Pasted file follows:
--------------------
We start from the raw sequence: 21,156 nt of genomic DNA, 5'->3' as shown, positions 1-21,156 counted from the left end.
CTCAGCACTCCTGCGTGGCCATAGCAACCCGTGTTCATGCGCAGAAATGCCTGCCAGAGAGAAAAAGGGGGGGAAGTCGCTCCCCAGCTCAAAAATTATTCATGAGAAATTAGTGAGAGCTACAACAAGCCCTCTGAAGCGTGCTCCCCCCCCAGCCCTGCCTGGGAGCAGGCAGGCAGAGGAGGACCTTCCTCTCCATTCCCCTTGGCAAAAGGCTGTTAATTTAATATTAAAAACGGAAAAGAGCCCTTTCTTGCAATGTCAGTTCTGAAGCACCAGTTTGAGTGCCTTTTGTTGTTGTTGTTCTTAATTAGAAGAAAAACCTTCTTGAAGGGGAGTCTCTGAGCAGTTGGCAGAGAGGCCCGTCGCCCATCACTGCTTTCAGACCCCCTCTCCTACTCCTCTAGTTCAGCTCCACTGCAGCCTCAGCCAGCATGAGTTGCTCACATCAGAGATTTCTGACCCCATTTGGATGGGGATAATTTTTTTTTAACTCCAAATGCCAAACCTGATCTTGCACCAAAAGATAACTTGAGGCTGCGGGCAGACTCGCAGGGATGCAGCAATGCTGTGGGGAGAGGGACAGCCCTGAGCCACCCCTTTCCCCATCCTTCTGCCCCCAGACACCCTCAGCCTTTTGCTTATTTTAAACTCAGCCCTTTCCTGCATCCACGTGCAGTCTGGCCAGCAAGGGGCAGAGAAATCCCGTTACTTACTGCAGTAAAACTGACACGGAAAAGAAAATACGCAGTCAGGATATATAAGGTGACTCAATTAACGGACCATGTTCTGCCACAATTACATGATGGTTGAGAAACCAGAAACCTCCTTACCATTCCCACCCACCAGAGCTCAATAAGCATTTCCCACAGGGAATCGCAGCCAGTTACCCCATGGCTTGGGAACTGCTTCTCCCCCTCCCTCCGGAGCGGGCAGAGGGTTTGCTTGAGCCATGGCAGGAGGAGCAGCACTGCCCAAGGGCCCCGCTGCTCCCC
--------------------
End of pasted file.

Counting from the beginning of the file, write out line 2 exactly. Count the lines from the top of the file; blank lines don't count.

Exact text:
CTCAGCACTCCTGCGTGGCCATAGCAACCCGTGTTCATGCGCAGAAATGCCTGCCAGAGAGAAAAAGGGGGGGAAGTCGCTCCCCAGCTCAAAAATTATTCATGAGAAATTAGTGAGAGCTACAACAAGCCCTCTGAAGCGTGCTCCCCCCCCAGCCCTGCCTGGGAGCAGGCAGGCAGAGGAGGACCTTCCTCTCCATTCCCCTTGGCAAAAGGCTGTTAATTTAATATTAAAAACGGAAAAGAGCCCTTTCTTGCAATGTCAGTTCTGAAGCACCAGTTTGAGTGCCTTTTGTTGTTGTTGTTCTTAATTAGAAGAAAAACCTTCTTGAAGGGGAGTCTCTGAGCAGTTGGCAGAGAGGCCCGTCGCCCATCACTGCTTTCAGACCCCCTCTCCTACTCCTCTAGTTCAGCTCCACTGCAGCCTCAGCCAGCATGAGTTGCTCACATCAGAGATTTCTGACCCCATTTGGATGGGGATAATTTTTTTTTAACTCCAAATGCCAAACCTGATCTTGCACCAAAAGATAACTTGAGGCTGCGGGCAGACTCGCAGGGATGCAGCAATGCTGTGGGGAGAGGGACAGCCCTGAGCCACCCCTTTCCCCATCCTTCTGCCCCCAGACACCCTCAGCCTTTTGCTTATTTTAAACTCAGCCCTTTCCTGCATCCACGTGCAGTCTGGCCAGCAAGGGGCAGAGAAATCCCGTTACTTACTGCAGTAAAACTGACACGGAAAAGAAAATACGCAGTCAGGATATATAAGGTGACTCAATTAACGGACCATGTTCTGCCACAATTACATGATGGTTGAGAAACCAGAAACCTCCTTACCATTCCCACCCACCAGAGCTCAATAAGCATTTCCCACAGGGAATCGCAGCCAGTTACCCCATGGCTTGGGAACTGCTTCTCCCCCTCCCTCCGGAGCGGGCAGAGGGTTTGCTTGAGCCATGGCAGGAGGAGCAGCACTGCCCAAGGGCCCCGCTGCTCCCC